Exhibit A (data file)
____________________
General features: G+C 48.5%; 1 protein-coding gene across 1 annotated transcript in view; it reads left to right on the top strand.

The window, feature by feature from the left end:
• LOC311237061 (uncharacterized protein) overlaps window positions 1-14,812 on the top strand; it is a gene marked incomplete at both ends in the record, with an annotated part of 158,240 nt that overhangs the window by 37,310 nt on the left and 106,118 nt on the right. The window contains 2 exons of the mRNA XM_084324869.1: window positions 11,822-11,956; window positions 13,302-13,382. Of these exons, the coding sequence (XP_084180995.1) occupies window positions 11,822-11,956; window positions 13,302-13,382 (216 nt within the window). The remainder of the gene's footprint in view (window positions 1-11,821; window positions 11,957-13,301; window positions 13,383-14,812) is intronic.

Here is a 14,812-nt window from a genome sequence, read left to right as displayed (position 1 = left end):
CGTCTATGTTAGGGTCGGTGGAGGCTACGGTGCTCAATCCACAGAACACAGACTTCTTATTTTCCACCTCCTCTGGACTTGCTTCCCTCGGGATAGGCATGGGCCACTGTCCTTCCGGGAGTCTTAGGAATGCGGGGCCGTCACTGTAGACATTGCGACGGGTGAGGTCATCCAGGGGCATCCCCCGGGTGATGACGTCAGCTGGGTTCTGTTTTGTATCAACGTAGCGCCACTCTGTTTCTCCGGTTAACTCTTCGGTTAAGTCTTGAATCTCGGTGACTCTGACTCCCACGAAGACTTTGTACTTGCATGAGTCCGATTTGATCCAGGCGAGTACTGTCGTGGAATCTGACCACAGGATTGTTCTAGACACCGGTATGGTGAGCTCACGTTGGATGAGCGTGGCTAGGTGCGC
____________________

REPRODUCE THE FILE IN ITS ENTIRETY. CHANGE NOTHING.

General features: G+C 48.5%; 1 protein-coding gene across 1 annotated transcript in view; it reads left to right on the top strand.

The window, feature by feature from the left end:
• LOC311237061 (uncharacterized protein) overlaps window positions 1-14,812 on the top strand; it is a gene marked incomplete at both ends in the record, with an annotated part of 158,240 nt that overhangs the window by 37,310 nt on the left and 106,118 nt on the right. The window contains 2 exons of the mRNA XM_084324869.1: window positions 11,822-11,956; window positions 13,302-13,382. Of these exons, the coding sequence (XP_084180995.1) occupies window positions 11,822-11,956; window positions 13,302-13,382 (216 nt within the window). The remainder of the gene's footprint in view (window positions 1-11,821; window positions 11,957-13,301; window positions 13,383-14,812) is intronic.

Here is a 14,812-nt window from a genome sequence, read left to right as displayed (position 1 = left end):
CGTCTATGTTAGGGTCGGTGGAGGCTACGGTGCTCAATCCACAGAACACAGACTTCTTATTTTCCACCTCCTCTGGACTTGCTTCCCTCGGGATAGGCATGGGCCACTGTCCTTCCGGGAGTCTTAGGAATGCGGGGCCGTCACTGTAGACATTGCGACGGGTGAGGTCATCCAGGGGCATCCCCCGGGTGATGACGTCAGCTGGGTTCTGTTTTGTATCAACGTAGCGCCACTCTGTTTCTCCGGTTAACTCTTCGGTTAAGTCTTGAATCTCGGTGACTCTGACTCCCACGAAGACTTTGTACTTGCATGAGTCCGATTTGATCCAGGCGAGTACTGTCGTGGAATCTGACCACAGGATTGTTCTAGACACCGGTATGGTGAGCTCACGTTGGATGAGCGTGGCTAGGTGCGC